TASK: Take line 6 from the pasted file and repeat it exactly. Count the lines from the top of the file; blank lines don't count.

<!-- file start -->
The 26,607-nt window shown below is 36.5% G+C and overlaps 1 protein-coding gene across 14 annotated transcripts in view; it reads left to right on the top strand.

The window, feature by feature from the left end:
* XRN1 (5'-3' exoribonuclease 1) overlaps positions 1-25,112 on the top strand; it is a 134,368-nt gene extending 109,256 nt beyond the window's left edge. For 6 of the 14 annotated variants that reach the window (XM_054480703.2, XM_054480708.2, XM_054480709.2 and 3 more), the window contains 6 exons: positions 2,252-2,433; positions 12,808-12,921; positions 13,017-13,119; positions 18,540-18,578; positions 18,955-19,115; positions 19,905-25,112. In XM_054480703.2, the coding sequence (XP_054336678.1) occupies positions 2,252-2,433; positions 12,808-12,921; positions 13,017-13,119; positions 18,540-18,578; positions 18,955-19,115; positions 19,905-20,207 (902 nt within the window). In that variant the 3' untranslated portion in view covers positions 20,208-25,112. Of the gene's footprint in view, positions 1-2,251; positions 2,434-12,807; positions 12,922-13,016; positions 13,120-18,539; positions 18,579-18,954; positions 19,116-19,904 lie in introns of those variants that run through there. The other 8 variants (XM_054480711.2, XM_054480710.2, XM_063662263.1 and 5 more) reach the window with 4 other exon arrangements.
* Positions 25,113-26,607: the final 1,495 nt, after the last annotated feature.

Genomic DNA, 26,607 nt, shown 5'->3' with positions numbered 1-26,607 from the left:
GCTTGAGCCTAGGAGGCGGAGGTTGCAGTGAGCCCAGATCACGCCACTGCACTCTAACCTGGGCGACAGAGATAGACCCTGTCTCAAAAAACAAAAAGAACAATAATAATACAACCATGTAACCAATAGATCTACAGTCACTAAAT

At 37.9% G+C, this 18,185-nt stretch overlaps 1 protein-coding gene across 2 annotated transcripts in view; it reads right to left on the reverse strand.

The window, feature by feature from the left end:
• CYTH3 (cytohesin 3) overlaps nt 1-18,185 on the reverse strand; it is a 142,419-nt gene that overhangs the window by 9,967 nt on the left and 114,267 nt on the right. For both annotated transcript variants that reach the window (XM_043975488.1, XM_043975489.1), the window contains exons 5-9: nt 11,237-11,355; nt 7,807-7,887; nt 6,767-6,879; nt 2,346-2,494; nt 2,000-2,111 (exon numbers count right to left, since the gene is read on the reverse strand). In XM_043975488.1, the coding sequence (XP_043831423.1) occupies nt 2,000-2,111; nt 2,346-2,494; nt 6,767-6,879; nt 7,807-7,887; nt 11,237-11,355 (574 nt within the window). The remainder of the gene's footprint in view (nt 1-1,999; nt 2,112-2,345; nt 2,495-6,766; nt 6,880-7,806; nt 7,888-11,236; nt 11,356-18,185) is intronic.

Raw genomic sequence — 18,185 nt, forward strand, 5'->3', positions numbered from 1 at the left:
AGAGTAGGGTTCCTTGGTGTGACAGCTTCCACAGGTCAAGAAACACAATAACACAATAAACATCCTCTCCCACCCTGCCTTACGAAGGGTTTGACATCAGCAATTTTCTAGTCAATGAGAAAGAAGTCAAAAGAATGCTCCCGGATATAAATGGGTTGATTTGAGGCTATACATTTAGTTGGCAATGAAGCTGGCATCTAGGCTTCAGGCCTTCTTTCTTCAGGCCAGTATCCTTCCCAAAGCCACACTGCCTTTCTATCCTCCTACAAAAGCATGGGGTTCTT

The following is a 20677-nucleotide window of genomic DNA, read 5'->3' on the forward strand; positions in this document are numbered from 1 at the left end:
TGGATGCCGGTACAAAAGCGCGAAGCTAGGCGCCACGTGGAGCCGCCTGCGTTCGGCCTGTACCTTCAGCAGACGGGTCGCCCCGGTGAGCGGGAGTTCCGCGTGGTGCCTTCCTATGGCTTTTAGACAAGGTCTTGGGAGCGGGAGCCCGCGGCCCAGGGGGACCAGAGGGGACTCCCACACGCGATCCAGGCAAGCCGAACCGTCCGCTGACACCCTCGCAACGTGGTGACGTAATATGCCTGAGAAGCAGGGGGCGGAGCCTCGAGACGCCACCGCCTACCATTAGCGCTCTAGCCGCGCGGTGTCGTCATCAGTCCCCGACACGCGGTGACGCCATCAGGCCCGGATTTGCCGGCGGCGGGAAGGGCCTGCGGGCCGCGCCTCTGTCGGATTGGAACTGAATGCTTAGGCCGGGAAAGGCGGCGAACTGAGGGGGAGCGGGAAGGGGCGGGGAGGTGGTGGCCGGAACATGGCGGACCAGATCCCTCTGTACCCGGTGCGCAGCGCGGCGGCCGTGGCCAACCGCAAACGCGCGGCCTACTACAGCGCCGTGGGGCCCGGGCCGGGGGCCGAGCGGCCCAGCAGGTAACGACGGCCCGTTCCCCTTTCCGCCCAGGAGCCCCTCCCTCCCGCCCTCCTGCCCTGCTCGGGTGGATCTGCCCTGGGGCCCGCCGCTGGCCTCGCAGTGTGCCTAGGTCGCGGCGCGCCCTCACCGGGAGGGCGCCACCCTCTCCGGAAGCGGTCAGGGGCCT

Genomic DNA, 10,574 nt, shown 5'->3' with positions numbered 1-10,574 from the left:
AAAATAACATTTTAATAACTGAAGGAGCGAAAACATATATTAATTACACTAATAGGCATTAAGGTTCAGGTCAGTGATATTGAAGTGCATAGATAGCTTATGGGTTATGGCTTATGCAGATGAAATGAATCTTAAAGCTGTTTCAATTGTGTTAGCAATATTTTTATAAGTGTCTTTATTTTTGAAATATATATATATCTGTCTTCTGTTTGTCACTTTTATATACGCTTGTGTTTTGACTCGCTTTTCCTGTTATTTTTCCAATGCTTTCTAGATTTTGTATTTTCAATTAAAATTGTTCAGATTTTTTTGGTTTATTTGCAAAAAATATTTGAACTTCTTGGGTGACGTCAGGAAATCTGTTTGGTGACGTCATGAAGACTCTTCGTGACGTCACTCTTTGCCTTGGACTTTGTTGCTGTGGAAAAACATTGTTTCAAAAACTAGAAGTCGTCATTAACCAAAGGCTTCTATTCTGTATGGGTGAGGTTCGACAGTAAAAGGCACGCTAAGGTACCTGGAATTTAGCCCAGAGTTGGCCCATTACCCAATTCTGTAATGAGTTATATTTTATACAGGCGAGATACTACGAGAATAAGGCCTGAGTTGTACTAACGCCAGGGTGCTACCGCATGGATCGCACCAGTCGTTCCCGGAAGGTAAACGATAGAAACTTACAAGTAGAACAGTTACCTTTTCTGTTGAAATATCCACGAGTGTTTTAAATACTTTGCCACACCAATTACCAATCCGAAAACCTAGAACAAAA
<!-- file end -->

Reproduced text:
GCTTGAGCCTAGGAGGCGGAGGTTGCAGTGAGCCCAGATCACGCCACTGCACTCTAACCTGGGCGACAGAGATAGACCCTGTCTCAAAAAACAAAAAGAACAATAATAATACAACCATGTAACCAATAGATCTACAGTCACTAAAT